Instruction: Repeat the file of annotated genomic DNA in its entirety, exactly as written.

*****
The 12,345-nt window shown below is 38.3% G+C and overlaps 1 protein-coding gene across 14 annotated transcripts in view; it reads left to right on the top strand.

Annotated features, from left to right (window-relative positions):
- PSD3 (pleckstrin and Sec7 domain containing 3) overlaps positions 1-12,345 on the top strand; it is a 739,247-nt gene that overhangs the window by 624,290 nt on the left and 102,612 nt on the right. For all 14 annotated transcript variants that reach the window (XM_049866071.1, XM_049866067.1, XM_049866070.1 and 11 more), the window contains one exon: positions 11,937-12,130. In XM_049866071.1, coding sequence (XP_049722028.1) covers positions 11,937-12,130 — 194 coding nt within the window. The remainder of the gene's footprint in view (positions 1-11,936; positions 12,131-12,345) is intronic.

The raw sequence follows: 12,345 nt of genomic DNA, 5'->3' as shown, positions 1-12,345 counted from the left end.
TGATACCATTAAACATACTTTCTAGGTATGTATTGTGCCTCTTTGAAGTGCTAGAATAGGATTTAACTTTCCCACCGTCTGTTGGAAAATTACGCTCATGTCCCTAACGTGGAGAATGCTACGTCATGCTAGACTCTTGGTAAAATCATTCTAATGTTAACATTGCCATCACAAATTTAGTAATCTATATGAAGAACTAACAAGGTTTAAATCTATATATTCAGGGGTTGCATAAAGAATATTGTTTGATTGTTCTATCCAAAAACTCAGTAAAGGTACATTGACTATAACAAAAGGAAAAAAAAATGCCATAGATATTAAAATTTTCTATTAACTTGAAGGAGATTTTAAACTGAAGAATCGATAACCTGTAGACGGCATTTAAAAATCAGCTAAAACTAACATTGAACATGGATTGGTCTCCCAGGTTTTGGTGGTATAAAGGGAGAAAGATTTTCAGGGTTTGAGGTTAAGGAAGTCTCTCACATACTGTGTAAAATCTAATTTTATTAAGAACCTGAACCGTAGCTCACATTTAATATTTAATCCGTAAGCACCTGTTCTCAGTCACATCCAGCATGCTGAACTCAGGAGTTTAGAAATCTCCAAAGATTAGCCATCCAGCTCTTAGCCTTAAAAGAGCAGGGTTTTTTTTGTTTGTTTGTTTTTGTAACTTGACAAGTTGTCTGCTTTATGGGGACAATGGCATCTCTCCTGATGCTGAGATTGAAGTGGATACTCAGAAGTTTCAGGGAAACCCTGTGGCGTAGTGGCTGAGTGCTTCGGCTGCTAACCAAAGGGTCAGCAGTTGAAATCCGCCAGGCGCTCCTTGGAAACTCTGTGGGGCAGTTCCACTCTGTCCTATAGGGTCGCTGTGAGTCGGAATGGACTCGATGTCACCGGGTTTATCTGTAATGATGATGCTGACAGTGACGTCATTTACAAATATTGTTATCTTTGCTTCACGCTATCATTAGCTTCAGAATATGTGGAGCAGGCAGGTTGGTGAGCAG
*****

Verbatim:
The 12,345-nt window shown below is 38.3% G+C and overlaps 1 protein-coding gene across 14 annotated transcripts in view; it reads left to right on the top strand.

Annotated features, from left to right (window-relative positions):
- PSD3 (pleckstrin and Sec7 domain containing 3) overlaps positions 1-12,345 on the top strand; it is a 739,247-nt gene that overhangs the window by 624,290 nt on the left and 102,612 nt on the right. For all 14 annotated transcript variants that reach the window (XM_049866071.1, XM_049866067.1, XM_049866070.1 and 11 more), the window contains one exon: positions 11,937-12,130. In XM_049866071.1, coding sequence (XP_049722028.1) covers positions 11,937-12,130 — 194 coding nt within the window. The remainder of the gene's footprint in view (positions 1-11,936; positions 12,131-12,345) is intronic.

The raw sequence follows: 12,345 nt of genomic DNA, 5'->3' as shown, positions 1-12,345 counted from the left end.
TGATACCATTAAACATACTTTCTAGGTATGTATTGTGCCTCTTTGAAGTGCTAGAATAGGATTTAACTTTCCCACCGTCTGTTGGAAAATTACGCTCATGTCCCTAACGTGGAGAATGCTACGTCATGCTAGACTCTTGGTAAAATCATTCTAATGTTAACATTGCCATCACAAATTTAGTAATCTATATGAAGAACTAACAAGGTTTAAATCTATATATTCAGGGGTTGCATAAAGAATATTGTTTGATTGTTCTATCCAAAAACTCAGTAAAGGTACATTGACTATAACAAAAGGAAAAAAAAATGCCATAGATATTAAAATTTTCTATTAACTTGAAGGAGATTTTAAACTGAAGAATCGATAACCTGTAGACGGCATTTAAAAATCAGCTAAAACTAACATTGAACATGGATTGGTCTCCCAGGTTTTGGTGGTATAAAGGGAGAAAGATTTTCAGGGTTTGAGGTTAAGGAAGTCTCTCACATACTGTGTAAAATCTAATTTTATTAAGAACCTGAACCGTAGCTCACATTTAATATTTAATCCGTAAGCACCTGTTCTCAGTCACATCCAGCATGCTGAACTCAGGAGTTTAGAAATCTCCAAAGATTAGCCATCCAGCTCTTAGCCTTAAAAGAGCAGGGTTTTTTTTGTTTGTTTGTTTTTGTAACTTGACAAGTTGTCTGCTTTATGGGGACAATGGCATCTCTCCTGATGCTGAGATTGAAGTGGATACTCAGAAGTTTCAGGGAAACCCTGTGGCGTAGTGGCTGAGTGCTTCGGCTGCTAACCAAAGGGTCAGCAGTTGAAATCCGCCAGGCGCTCCTTGGAAACTCTGTGGGGCAGTTCCACTCTGTCCTATAGGGTCGCTGTGAGTCGGAATGGACTCGATGTCACCGGGTTTATCTGTAATGATGATGCTGACAGTGACGTCATTTACAAATATTGTTATCTTTGCTTCACGCTATCATTAGCTTCAGAATATGTGGAGCAGGCAGGTTGGTGAGCAG